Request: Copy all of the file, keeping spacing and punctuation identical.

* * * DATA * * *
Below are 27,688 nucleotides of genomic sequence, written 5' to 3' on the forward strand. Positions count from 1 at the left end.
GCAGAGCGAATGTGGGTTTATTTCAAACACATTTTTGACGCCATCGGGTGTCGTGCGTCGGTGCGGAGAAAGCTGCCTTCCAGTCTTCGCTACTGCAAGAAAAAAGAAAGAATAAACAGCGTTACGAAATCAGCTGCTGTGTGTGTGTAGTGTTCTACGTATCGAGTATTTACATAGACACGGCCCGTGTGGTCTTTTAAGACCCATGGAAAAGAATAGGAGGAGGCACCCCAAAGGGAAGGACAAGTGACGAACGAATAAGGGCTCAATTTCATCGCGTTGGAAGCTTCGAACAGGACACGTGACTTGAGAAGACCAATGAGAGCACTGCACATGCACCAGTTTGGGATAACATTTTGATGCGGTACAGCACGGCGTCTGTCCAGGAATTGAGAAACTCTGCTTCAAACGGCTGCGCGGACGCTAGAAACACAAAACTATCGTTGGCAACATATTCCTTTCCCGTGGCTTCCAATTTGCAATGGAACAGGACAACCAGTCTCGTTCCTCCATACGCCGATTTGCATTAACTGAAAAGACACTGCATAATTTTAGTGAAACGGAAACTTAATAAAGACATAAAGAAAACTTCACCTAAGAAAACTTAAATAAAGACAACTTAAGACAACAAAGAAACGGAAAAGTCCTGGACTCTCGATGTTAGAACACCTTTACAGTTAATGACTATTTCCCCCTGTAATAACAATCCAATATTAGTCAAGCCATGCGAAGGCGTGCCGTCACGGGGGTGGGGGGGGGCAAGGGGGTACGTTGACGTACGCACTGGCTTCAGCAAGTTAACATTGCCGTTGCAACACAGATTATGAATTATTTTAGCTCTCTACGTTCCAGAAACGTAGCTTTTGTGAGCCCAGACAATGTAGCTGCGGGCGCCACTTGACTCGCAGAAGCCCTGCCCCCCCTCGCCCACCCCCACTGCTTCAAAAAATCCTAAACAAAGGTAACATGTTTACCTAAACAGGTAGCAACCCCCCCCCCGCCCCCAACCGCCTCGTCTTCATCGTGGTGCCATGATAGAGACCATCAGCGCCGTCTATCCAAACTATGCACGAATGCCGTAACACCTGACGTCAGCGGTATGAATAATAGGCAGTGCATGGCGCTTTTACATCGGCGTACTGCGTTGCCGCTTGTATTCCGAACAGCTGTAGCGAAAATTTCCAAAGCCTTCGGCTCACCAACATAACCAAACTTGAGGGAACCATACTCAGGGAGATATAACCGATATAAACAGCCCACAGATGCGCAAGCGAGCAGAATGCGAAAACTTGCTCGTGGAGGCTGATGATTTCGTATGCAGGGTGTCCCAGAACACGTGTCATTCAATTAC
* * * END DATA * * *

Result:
Below are 27,688 nucleotides of genomic sequence, written 5' to 3' on the forward strand. Positions count from 1 at the left end.
GCAGAGCGAATGTGGGTTTATTTCAAACACATTTTTGACGCCATCGGGTGTCGTGCGTCGGTGCGGAGAAAGCTGCCTTCCAGTCTTCGCTACTGCAAGAAAAAAGAAAGAATAAACAGCGTTACGAAATCAGCTGCTGTGTGTGTGTAGTGTTCTACGTATCGAGTATTTACATAGACACGGCCCGTGTGGTCTTTTAAGACCCATGGAAAAGAATAGGAGGAGGCACCCCAAAGGGAAGGACAAGTGACGAACGAATAAGGGCTCAATTTCATCGCGTTGGAAGCTTCGAACAGGACACGTGACTTGAGAAGACCAATGAGAGCACTGCACATGCACCAGTTTGGGATAACATTTTGATGCGGTACAGCACGGCGTCTGTCCAGGAATTGAGAAACTCTGCTTCAAACGGCTGCGCGGACGCTAGAAACACAAAACTATCGTTGGCAACATATTCCTTTCCCGTGGCTTCCAATTTGCAATGGAACAGGACAACCAGTCTCGTTCCTCCATACGCCGATTTGCATTAACTGAAAAGACACTGCATAATTTTAGTGAAACGGAAACTTAATAAAGACATAAAGAAAACTTCACCTAAGAAAACTTAAATAAAGACAACTTAAGACAACAAAGAAACGGAAAAGTCCTGGACTCTCGATGTTAGAACACCTTTACAGTTAATGACTATTTCCCCCTGTAATAACAATCCAATATTAGTCAAGCCATGCGAAGGCGTGCCGTCACGGGGGTGGGGGGGGGCAAGGGGGTACGTTGACGTACGCACTGGCTTCAGCAAGTTAACATTGCCGTTGCAACACAGATTATGAATTATTTTAGCTCTCTACGTTCCAGAAACGTAGCTTTTGTGAGCCCAGACAATGTAGCTGCGGGCGCCACTTGACTCGCAGAAGCCCTGCCCCCCCTCGCCCACCCCCACTGCTTCAAAAAATCCTAAACAAAGGTAACATGTTTACCTAAACAGGTAGCAACCCCCCCCCCGCCCCCAACCGCCTCGTCTTCATCGTGGTGCCATGATAGAGACCATCAGCGCCGTCTATCCAAACTATGCACGAATGCCGTAACACCTGACGTCAGCGGTATGAATAATAGGCAGTGCATGGCGCTTTTACATCGGCGTACTGCGTTGCCGCTTGTATTCCGAACAGCTGTAGCGAAAATTTCCAAAGCCTTCGGCTCACCAACATAACCAAACTTGAGGGAACCATACTCAGGGAGATATAACCGATATAAACAGCCCACAGATGCGCAAGCGAGCAGAATGCGAAAACTTGCTCGTGGAGGCTGATGATTTCGTATGCAGGGTGTCCCAGAACACGTGTCATTCAATTAC